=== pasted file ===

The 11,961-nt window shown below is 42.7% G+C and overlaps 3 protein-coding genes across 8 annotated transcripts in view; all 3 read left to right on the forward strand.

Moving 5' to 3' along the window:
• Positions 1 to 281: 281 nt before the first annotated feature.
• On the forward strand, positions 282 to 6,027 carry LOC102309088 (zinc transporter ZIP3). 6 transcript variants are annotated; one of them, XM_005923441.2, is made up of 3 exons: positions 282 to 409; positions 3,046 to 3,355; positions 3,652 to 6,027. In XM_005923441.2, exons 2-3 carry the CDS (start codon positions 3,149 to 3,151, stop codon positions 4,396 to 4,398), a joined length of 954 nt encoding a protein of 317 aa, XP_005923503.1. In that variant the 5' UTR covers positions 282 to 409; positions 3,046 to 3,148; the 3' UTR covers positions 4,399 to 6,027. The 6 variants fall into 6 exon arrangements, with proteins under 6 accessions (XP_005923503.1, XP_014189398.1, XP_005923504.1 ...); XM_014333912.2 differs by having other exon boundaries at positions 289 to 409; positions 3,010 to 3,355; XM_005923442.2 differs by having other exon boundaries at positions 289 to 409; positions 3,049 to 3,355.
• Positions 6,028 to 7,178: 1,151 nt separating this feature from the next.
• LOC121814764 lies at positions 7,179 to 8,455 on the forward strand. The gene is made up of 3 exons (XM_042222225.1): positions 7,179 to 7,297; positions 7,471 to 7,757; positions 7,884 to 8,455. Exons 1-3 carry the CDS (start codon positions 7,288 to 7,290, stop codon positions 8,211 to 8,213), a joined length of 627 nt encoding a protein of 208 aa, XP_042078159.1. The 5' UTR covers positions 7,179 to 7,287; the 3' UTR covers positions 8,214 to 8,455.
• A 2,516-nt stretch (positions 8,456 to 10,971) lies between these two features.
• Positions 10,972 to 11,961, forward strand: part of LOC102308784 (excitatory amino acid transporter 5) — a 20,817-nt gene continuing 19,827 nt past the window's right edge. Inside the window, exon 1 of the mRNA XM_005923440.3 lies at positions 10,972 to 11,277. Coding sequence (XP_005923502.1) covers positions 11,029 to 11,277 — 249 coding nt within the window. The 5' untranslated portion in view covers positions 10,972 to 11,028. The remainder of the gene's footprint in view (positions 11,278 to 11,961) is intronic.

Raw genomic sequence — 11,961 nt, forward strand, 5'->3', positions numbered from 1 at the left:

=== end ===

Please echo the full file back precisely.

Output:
The 11,961-nt window shown below is 42.7% G+C and overlaps 3 protein-coding genes across 8 annotated transcripts in view; all 3 read left to right on the forward strand.

Moving 5' to 3' along the window:
• Positions 1 to 281: 281 nt before the first annotated feature.
• On the forward strand, positions 282 to 6,027 carry LOC102309088 (zinc transporter ZIP3). 6 transcript variants are annotated; one of them, XM_005923441.2, is made up of 3 exons: positions 282 to 409; positions 3,046 to 3,355; positions 3,652 to 6,027. In XM_005923441.2, exons 2-3 carry the CDS (start codon positions 3,149 to 3,151, stop codon positions 4,396 to 4,398), a joined length of 954 nt encoding a protein of 317 aa, XP_005923503.1. In that variant the 5' UTR covers positions 282 to 409; positions 3,046 to 3,148; the 3' UTR covers positions 4,399 to 6,027. The 6 variants fall into 6 exon arrangements, with proteins under 6 accessions (XP_005923503.1, XP_014189398.1, XP_005923504.1 ...); XM_014333912.2 differs by having other exon boundaries at positions 289 to 409; positions 3,010 to 3,355; XM_005923442.2 differs by having other exon boundaries at positions 289 to 409; positions 3,049 to 3,355.
• Positions 6,028 to 7,178: 1,151 nt separating this feature from the next.
• LOC121814764 lies at positions 7,179 to 8,455 on the forward strand. The gene is made up of 3 exons (XM_042222225.1): positions 7,179 to 7,297; positions 7,471 to 7,757; positions 7,884 to 8,455. Exons 1-3 carry the CDS (start codon positions 7,288 to 7,290, stop codon positions 8,211 to 8,213), a joined length of 627 nt encoding a protein of 208 aa, XP_042078159.1. The 5' UTR covers positions 7,179 to 7,287; the 3' UTR covers positions 8,214 to 8,455.
• A 2,516-nt stretch (positions 8,456 to 10,971) lies between these two features.
• Positions 10,972 to 11,961, forward strand: part of LOC102308784 (excitatory amino acid transporter 5) — a 20,817-nt gene continuing 19,827 nt past the window's right edge. Inside the window, exon 1 of the mRNA XM_005923440.3 lies at positions 10,972 to 11,277. Coding sequence (XP_005923502.1) covers positions 11,029 to 11,277 — 249 coding nt within the window. The 5' untranslated portion in view covers positions 10,972 to 11,028. The remainder of the gene's footprint in view (positions 11,278 to 11,961) is intronic.

Raw genomic sequence — 11,961 nt, forward strand, 5'->3', positions numbered from 1 at the left: